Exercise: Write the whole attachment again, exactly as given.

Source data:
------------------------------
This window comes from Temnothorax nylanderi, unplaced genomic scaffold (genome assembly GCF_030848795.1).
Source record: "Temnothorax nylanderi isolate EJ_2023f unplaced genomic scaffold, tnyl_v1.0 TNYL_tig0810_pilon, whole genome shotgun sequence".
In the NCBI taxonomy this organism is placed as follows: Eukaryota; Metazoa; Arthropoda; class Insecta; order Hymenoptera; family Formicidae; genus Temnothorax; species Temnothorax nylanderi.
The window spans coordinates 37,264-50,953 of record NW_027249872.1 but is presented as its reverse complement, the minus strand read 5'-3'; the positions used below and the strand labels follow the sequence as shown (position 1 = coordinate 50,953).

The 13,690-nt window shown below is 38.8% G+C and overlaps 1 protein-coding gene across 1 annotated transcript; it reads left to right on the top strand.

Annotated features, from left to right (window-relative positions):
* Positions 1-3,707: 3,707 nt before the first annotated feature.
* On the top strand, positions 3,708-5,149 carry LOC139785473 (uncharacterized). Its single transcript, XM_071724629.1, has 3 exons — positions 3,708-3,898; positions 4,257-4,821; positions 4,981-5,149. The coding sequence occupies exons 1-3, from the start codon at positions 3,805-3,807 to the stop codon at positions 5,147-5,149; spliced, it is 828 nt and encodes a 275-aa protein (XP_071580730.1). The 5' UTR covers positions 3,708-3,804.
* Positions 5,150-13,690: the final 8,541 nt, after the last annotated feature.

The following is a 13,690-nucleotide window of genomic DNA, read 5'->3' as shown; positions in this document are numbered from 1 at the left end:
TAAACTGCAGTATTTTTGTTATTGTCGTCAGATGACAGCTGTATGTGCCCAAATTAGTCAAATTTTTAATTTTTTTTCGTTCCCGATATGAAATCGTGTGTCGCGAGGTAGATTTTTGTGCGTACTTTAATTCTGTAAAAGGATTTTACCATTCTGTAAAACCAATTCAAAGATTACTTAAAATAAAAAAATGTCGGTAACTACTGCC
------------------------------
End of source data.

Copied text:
This window comes from Temnothorax nylanderi, unplaced genomic scaffold (genome assembly GCF_030848795.1).
Source record: "Temnothorax nylanderi isolate EJ_2023f unplaced genomic scaffold, tnyl_v1.0 TNYL_tig0810_pilon, whole genome shotgun sequence".
In the NCBI taxonomy this organism is placed as follows: Eukaryota; Metazoa; Arthropoda; class Insecta; order Hymenoptera; family Formicidae; genus Temnothorax; species Temnothorax nylanderi.
The window spans coordinates 37,264-50,953 of record NW_027249872.1 but is presented as its reverse complement, the minus strand read 5'-3'; the positions used below and the strand labels follow the sequence as shown (position 1 = coordinate 50,953).

The 13,690-nt window shown below is 38.8% G+C and overlaps 1 protein-coding gene across 1 annotated transcript; it reads left to right on the top strand.

Annotated features, from left to right (window-relative positions):
* Positions 1-3,707: 3,707 nt before the first annotated feature.
* On the top strand, positions 3,708-5,149 carry LOC139785473 (uncharacterized). Its single transcript, XM_071724629.1, has 3 exons — positions 3,708-3,898; positions 4,257-4,821; positions 4,981-5,149. The coding sequence occupies exons 1-3, from the start codon at positions 3,805-3,807 to the stop codon at positions 5,147-5,149; spliced, it is 828 nt and encodes a 275-aa protein (XP_071580730.1). The 5' UTR covers positions 3,708-3,804.
* Positions 5,150-13,690: the final 8,541 nt, after the last annotated feature.

The following is a 13,690-nucleotide window of genomic DNA, read 5'->3' as shown; positions in this document are numbered from 1 at the left end:
TAAACTGCAGTATTTTTGTTATTGTCGTCAGATGACAGCTGTATGTGCCCAAATTAGTCAAATTTTTAATTTTTTTTCGTTCCCGATATGAAATCGTGTGTCGCGAGGTAGATTTTTGTGCGTACTTTAATTCTGTAAAAGGATTTTACCATTCTGTAAAACCAATTCAAAGATTACTTAAAATAAAAAAATGTCGGTAACTACTGCC